/kay"jeuhn/, n.1. a member of a group of people with an enduring cultural tradition whose French Catholic ancestors established permanent communities in Louisiana and Maine after being expelled from Acadia in the late 18th century.2. the French dialect of the Cajuns.adj.3. of, pertaining to, or characteristic of Cajuns, esp. those of Louisiana: Cajun cooking.Also, Cajan.[1875-80; aph. var. of ACADIAN; cf. Injun for INDIAN]
* * *Any descendant of French Canadians who in the 18th century were driven by the British from the captured French colony of Acadia (now Nova Scotia and adjacent areas) and settled in the fertile bayou lands of southern Louisiana, U.S. Many Cajuns speak a dialect of North American French.U.S. census figures for Cajuns are deceptive; although in 2000 only some 85,000 people reported themselves to be Acadian/Cajun, the census form also included a French Canadian category, which may have confused the issue. Experts suggest that there are some 100,000 Cajuns in Texas and from 500,000 to 700,000 Cajuns in Louisiana. In recent decades Cajun cuisine, noted for its use of spicy seasonings, and zydeco music have become popular among non-Cajuns.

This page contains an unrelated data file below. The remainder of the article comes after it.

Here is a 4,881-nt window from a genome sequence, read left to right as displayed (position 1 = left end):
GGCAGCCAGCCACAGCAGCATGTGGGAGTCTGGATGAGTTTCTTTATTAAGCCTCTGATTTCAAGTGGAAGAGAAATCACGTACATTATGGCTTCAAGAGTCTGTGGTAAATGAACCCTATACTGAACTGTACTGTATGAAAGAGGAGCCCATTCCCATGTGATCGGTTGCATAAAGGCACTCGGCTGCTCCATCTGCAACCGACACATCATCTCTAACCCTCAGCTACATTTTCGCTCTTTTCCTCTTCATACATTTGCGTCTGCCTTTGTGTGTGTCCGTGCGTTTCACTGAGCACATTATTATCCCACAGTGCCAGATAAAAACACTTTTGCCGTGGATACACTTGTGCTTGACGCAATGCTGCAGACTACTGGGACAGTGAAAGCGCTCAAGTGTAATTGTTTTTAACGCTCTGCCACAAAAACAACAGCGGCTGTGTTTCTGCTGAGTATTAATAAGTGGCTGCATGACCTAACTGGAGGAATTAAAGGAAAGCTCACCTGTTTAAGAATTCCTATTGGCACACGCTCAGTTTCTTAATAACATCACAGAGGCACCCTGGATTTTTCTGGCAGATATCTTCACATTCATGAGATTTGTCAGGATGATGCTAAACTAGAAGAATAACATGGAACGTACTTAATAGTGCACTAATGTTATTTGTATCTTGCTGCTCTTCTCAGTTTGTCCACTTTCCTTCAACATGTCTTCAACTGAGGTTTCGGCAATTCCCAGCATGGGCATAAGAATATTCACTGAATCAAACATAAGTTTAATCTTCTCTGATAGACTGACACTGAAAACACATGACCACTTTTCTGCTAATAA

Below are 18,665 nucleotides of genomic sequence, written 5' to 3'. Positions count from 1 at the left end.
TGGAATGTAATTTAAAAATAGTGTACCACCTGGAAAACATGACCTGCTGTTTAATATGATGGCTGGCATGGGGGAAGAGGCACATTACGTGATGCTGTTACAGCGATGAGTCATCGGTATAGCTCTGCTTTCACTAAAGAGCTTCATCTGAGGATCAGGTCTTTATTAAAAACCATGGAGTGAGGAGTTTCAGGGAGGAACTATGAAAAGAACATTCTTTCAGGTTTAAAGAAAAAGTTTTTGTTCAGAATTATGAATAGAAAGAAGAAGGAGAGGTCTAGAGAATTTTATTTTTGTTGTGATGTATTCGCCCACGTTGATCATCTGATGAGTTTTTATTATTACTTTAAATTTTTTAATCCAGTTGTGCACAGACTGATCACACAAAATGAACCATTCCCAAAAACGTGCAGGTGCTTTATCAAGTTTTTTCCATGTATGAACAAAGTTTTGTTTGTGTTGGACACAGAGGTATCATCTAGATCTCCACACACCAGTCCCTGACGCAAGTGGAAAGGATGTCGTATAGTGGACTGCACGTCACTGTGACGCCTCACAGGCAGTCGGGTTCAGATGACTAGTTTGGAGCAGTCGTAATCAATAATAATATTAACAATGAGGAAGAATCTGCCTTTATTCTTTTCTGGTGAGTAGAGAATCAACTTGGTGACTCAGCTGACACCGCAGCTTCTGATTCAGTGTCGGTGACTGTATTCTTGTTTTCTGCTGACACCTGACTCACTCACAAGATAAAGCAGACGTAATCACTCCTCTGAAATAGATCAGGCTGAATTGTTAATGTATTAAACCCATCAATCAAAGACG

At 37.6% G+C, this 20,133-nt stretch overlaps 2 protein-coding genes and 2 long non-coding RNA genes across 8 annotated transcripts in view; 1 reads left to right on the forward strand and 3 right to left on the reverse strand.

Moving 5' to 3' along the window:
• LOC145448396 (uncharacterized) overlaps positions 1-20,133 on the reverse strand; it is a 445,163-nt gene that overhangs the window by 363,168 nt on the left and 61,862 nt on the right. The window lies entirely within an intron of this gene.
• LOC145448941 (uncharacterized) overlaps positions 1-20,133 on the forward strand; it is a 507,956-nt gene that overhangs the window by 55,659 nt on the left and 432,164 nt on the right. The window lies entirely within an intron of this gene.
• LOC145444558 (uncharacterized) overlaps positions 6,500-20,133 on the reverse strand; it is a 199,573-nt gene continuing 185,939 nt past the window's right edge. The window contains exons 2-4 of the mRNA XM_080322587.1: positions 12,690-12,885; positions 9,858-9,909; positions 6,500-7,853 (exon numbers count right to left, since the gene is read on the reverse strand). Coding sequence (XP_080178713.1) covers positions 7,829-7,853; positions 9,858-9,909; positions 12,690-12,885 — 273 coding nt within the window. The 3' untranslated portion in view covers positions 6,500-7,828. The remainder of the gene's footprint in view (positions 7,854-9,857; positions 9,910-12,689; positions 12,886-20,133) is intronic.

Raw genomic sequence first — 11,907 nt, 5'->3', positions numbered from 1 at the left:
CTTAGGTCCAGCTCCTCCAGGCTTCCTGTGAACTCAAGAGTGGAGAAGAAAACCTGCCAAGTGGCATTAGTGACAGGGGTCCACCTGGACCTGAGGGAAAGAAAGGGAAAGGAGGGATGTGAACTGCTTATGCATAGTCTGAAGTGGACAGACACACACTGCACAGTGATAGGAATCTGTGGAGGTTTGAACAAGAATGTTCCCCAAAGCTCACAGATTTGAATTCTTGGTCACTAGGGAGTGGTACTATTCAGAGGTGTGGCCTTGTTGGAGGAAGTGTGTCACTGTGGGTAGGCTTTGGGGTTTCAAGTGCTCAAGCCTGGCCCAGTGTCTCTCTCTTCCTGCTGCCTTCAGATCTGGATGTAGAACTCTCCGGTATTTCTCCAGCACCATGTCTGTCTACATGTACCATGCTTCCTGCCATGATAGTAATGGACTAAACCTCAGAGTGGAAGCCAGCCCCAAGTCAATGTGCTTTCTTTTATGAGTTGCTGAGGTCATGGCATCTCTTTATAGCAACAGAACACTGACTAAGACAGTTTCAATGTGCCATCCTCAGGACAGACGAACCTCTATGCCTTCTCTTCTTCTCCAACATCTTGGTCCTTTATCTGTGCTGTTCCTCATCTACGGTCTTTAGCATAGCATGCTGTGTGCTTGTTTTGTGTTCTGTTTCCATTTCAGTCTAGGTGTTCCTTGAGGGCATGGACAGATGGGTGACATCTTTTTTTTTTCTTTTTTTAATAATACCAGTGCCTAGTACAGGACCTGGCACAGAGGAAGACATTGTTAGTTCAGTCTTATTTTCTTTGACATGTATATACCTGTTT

* * *▪ American ethnic groupdescendant of French Canadians whom the British, in the 18th century, drove from the captured French colony of Acadia (now Nova Scotia and adjacent areas) and who settled in the fertile bayou lands of southern Louisiana. The Cajuns today form small, compact, self-contained communities and speak their own patois, a combination of archaic French forms with idioms taken from their English, Spanish, German, American Indian, and black neighbours. They variously raise cattle, corn (maize), yams, sugarcane, and cotton, and a few still perform much of their own spinning, weaving, and other home crafts. Their separateness, though often their own preference, is also the result of the prejudice of the non-Cajuns against them.
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